Saskatchewan's capital city leans into 'Experience Regina'

The city that rhymes with fun is attempting to own the joke, making the name of a viral song the new name of Regina's tourism organization.

Tourism Regina is now Experience Regina, a phrase from a viral song repopularized by Jimmy Fallon

A man in a mullet and glasses leans against a counter. The man is wearing a turquoise blue armless shirt with the phrase "Experience Regina" on it.
Experience Regina is a slogan that Rebellion Brewing has been using for years. Owner Mark Heise says he's happy to see the city leaning into the phrase's popularity. (Alexander Quon/CBC)

Experience Regina — it's a phrase that has been used to make fun of Saskatchewan's capital city for years.

Regina's name sounding similar to a word for genitalia helped a song about the city go viral. Now the city that rhymes with fun is attempting to own the joke, making the name of the song the new name of Regina's tourism organization.

"It is an opportunity. When you travel globally and people talk about it, there's a moment of 'What's the city called again?'" said Tim Reid, CEO of Experience Regina.

"It just is what it is, so don't shy away from it. It is the city's name and we should be proud of it."

The rebrand for the the organization previously known as Tourism Regina was unveiled on Thursday.

Reid and Mayor Sandra Masters were joined by Randy Boissonnault, the federal minister of tourism, as they premiered a music video covering a song that popularized the phrase "Experience Regina."

The original video was uploaded to YouTube in 2008 and has been watched nearly 700,000 times in the 14 years since.

Melody and Tim, the pseudonyms of two Americans, created the song after one of them took a road trip across Canada in 2008, according to the Regina Leader-Post.

Full of synths along with a hypnotic off-key singer, and featuring footage of various locations around Regina, the video went viral.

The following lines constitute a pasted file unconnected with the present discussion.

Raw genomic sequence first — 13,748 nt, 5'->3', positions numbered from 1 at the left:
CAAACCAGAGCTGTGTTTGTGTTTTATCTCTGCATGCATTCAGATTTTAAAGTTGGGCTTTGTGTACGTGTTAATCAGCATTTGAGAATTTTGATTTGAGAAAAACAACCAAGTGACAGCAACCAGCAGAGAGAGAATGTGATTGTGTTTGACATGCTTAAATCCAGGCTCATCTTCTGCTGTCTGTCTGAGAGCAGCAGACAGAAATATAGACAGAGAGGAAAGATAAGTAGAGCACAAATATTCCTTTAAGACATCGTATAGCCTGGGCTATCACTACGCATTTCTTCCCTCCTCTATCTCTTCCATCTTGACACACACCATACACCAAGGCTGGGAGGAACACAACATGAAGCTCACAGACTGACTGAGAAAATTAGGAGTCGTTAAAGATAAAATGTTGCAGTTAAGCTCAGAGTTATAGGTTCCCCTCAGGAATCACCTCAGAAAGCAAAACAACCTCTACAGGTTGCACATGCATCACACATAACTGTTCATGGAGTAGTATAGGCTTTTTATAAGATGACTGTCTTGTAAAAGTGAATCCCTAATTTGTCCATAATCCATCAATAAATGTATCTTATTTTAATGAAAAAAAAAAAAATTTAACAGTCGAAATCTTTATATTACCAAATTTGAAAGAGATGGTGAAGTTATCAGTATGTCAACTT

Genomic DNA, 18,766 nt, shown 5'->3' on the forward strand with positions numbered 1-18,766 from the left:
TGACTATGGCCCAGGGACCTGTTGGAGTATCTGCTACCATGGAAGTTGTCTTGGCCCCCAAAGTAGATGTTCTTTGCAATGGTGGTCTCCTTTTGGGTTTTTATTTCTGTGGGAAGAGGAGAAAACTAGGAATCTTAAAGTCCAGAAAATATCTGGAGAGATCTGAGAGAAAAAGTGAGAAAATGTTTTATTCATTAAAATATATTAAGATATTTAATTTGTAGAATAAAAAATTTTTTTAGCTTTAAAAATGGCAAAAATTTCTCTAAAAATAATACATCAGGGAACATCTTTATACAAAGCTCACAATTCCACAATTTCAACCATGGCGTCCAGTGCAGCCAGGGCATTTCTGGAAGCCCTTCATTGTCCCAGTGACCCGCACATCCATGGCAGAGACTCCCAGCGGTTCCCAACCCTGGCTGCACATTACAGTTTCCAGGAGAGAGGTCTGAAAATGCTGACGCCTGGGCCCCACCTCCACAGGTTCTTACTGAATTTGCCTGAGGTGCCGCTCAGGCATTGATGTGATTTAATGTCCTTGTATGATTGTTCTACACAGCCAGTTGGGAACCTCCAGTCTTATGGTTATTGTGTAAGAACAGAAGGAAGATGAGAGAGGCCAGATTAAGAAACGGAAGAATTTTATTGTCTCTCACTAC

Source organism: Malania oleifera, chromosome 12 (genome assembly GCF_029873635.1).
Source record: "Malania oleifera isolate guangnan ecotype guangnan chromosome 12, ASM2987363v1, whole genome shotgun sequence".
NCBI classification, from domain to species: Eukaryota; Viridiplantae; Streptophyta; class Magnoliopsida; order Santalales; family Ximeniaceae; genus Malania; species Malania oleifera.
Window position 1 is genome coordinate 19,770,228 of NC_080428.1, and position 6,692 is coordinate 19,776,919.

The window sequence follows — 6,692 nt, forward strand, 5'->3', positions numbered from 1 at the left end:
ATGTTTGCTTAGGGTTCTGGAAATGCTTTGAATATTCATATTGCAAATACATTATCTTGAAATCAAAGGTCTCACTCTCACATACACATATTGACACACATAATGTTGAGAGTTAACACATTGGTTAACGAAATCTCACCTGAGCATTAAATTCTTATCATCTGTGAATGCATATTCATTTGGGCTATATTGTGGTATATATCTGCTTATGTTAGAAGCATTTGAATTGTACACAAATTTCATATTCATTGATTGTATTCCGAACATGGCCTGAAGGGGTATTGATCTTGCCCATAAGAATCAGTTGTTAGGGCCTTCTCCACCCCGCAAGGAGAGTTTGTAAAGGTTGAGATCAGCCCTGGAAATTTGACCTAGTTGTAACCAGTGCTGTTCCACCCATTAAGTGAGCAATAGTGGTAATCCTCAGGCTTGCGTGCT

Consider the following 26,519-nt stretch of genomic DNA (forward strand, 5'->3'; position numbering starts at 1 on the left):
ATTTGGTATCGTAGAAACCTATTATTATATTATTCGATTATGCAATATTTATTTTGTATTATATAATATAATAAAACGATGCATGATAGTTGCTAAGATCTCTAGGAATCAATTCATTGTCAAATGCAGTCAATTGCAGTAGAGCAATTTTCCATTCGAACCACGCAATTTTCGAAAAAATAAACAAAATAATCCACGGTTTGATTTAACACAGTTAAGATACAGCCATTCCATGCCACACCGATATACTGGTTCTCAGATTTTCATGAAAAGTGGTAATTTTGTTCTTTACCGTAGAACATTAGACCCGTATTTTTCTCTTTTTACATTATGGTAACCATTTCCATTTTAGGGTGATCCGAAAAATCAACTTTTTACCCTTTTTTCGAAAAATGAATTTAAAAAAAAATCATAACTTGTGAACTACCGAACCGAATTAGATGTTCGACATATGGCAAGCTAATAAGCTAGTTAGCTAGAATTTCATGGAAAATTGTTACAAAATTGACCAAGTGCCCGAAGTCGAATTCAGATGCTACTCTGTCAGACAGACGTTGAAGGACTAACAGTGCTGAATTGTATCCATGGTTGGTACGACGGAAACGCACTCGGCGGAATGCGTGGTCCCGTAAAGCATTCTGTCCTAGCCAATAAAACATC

It saw a new wave of popularity in 2018 after Jimmy Fallon played the song on The Tonight Show, prompting laughs from Fallon's co-host, members of his band and its audience.

While its use brought attention to the song, even nabbing Fallon an invite to visit the city from then mayor Michael Fougere, the city didn't seize the opportunity at the time.

One of the companies that did was Rebellion Brewing.

The Regina microbrewery has been making merchandise with the slogan since it took off on Fallon. 

"When something kind of just happens like that, you need to jump on it and run with it. So that's what we did," said Mark Heise, owner of Rebellion Brewing. 

The decision has paid off.

The company's T-shirts with the slogan are shipped across the globe. Although Heise has stopped keeping track of how many they've sold, he knows it's been one of their most popular products.

"It's famous everywhere I travel. People want our stuff. They want the shirt off my back. There's something to it," he said. 

While the song is an earworm, the rebrand for Regina's tourism organization has received its fair share of criticism on social media. 

Some people have pointed out the joke is a little off-colour, while others are calling it low-brow humour. 

A man in a plue plaid suit poses for a photo
Tim Reid is the CEO of Experience Regina, the organization formerly known as Tourism Regina. (Alexander Quon/CBC)

Reid said that's unavoidable. 

"I think that that affiliation will always be an undertone that we face," he said, urging the public to be proud of the city's name no matter what. 

"For those that want to have a moment of humour with it, that's not a bad thing. Embrace it. We're not changing the name of the city of Regina anytime soon." 

He said the new slogan will be available to anyone who wants to use it, and if they want Experience Regina's help it will be more than happy to lend a hand. 

Heise understands that some people don't like how the slogan can be interpreted as poking fun at Regina residents, but he said it's not making fun of individuals.

It's something everyone is laughing along with. 

"It's incredible branding and marketing," Heise said. "You couldn't create this yourself."


Alexander Quon is a reporter with CBC Saskatchewan based in Regina. After working in Atlantic Canada for four years he's happy to be back in his home province. He has previously worked with the CBC News investigative unit in Nova Scotia and Global News in Halifax. Alexander specializes in data-reporting, COVID-19 and municipal political coverage. He can be reached at: